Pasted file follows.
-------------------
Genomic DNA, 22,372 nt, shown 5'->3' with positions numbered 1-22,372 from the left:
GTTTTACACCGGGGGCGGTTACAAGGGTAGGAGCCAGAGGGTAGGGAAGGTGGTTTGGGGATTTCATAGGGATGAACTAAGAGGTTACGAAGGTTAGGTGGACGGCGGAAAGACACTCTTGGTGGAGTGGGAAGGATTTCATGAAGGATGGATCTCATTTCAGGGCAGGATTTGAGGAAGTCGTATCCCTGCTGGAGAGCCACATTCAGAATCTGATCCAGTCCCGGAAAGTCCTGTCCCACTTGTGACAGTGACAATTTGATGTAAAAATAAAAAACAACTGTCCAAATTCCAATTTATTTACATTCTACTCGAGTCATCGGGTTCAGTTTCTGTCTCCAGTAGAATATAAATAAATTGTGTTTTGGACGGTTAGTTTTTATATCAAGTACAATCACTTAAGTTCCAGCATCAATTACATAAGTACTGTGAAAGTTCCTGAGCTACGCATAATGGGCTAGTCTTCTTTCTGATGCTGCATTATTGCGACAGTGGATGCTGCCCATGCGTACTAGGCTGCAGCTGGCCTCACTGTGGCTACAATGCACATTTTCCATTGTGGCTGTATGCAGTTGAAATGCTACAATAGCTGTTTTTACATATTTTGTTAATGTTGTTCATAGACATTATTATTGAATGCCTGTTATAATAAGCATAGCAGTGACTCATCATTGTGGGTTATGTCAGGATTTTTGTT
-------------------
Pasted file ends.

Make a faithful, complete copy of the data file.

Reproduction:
Genomic DNA, 22,372 nt, shown 5'->3' with positions numbered 1-22,372 from the left:
GTTTTACACCGGGGGCGGTTACAAGGGTAGGAGCCAGAGGGTAGGGAAGGTGGTTTGGGGATTTCATAGGGATGAACTAAGAGGTTACGAAGGTTAGGTGGACGGCGGAAAGACACTCTTGGTGGAGTGGGAAGGATTTCATGAAGGATGGATCTCATTTCAGGGCAGGATTTGAGGAAGTCGTATCCCTGCTGGAGAGCCACATTCAGAATCTGATCCAGTCCCGGAAAGTCCTGTCCCACTTGTGACAGTGACAATTTGATGTAAAAATAAAAAACAACTGTCCAAATTCCAATTTATTTACATTCTACTCGAGTCATCGGGTTCAGTTTCTGTCTCCAGTAGAATATAAATAAATTGTGTTTTGGACGGTTAGTTTTTATATCAAGTACAATCACTTAAGTTCCAGCATCAATTACATAAGTACTGTGAAAGTTCCTGAGCTACGCATAATGGGCTAGTCTTCTTTCTGATGCTGCATTATTGCGACAGTGGATGCTGCCCATGCGTACTAGGCTGCAGCTGGCCTCACTGTGGCTACAATGCACATTTTCCATTGTGGCTGTATGCAGTTGAAATGCTACAATAGCTGTTTTTACATATTTTGTTAATGTTGTTCATAGACATTATTATTGAATGCCTGTTATAATAAGCATAGCAGTGACTCATCATTGTGGGTTATGTCAGGATTTTTGTT